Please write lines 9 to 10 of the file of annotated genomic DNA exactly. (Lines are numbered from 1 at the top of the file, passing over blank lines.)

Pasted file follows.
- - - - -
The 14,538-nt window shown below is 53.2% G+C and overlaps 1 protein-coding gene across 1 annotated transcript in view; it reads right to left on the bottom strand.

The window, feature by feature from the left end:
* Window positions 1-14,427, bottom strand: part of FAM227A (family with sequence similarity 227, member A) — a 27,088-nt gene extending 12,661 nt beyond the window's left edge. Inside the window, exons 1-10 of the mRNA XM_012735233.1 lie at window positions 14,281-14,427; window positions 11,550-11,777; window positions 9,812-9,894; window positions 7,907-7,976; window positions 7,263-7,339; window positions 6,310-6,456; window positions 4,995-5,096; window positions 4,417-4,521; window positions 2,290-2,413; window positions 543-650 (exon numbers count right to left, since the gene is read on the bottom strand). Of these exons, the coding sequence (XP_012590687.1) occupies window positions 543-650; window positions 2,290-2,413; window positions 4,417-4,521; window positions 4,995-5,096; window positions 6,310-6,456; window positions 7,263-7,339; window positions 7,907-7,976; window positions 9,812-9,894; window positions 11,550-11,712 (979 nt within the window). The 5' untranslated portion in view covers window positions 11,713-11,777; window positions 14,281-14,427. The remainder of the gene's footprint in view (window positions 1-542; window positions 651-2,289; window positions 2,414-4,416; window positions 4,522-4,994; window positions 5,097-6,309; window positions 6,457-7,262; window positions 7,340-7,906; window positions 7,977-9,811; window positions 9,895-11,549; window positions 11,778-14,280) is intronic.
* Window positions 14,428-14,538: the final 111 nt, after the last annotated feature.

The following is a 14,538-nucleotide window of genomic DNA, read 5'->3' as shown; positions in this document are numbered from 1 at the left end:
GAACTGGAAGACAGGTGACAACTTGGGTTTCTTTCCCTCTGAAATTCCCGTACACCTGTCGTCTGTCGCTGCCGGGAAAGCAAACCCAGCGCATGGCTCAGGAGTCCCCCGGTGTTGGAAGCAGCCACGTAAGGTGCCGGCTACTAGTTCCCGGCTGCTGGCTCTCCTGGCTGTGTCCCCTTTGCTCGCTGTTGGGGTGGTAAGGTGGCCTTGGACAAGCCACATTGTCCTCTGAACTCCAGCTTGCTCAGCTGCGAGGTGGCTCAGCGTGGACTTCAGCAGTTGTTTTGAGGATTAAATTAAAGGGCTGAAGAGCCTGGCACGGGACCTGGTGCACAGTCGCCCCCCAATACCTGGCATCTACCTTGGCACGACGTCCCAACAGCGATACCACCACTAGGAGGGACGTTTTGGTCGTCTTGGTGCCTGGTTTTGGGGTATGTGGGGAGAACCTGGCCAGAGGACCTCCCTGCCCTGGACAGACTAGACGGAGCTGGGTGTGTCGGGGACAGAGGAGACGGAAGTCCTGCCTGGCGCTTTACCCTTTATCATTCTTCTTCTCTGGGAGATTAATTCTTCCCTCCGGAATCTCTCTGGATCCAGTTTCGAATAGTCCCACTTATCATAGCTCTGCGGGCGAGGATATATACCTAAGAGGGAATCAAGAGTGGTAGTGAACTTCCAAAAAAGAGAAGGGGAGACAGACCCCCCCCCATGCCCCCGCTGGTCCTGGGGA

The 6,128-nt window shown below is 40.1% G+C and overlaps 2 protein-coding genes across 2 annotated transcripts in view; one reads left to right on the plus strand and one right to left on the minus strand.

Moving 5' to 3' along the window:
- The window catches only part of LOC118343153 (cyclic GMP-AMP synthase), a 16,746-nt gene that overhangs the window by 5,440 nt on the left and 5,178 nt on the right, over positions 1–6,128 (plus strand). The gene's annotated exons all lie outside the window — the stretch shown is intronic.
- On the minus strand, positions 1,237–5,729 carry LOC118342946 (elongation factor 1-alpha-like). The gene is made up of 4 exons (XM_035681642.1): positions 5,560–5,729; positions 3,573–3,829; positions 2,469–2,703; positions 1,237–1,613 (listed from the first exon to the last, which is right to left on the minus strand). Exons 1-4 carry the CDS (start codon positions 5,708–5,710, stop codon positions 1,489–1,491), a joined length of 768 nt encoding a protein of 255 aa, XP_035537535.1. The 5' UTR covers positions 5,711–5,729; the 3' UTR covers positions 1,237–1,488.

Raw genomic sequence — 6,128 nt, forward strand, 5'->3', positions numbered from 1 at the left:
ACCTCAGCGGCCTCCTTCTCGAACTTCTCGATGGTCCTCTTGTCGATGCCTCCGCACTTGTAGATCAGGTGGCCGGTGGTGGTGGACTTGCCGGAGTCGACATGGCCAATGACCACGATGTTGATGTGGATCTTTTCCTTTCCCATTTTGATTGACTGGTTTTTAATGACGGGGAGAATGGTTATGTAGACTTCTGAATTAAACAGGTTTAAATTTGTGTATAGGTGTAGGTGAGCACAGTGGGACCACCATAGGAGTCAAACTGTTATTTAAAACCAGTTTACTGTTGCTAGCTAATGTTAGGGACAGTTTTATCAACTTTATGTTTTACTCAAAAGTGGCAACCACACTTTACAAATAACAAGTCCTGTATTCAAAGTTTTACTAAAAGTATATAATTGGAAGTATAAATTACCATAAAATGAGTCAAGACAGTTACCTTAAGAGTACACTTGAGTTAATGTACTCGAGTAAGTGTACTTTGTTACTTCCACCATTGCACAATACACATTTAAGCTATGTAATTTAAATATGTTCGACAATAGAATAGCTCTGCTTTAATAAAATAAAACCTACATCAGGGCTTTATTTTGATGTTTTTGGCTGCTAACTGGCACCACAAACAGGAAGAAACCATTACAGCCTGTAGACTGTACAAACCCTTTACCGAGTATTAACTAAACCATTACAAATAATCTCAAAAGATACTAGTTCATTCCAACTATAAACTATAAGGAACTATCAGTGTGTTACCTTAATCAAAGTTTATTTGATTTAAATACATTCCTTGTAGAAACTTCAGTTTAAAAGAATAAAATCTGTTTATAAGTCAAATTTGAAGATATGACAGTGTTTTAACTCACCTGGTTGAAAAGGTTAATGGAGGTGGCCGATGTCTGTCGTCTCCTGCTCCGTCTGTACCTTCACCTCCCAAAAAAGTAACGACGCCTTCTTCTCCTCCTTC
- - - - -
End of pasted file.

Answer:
- The window catches only part of LOC118343153 (cyclic GMP-AMP synthase), a 16,746-nt gene that overhangs the window by 5,440 nt on the left and 5,178 nt on the right, over positions 1–6,128 (plus strand). The gene's annotated exons all lie outside the window — the stretch shown is intronic.
- On the minus strand, positions 1,237–5,729 carry LOC118342946 (elongation factor 1-alpha-like). The gene is made up of 4 exons (XM_035681642.1): positions 5,560–5,729; positions 3,573–3,829; positions 2,469–2,703; positions 1,237–1,613 (listed from the first exon to the last, which is right to left on the minus strand). Exons 1-4 carry the CDS (start codon positions 5,708–5,710, stop codon positions 1,489–1,491), a joined length of 768 nt encoding a protein of 255 aa, XP_035537535.1. The 5' UTR covers positions 5,711–5,729; the 3' UTR covers positions 1,237–1,488.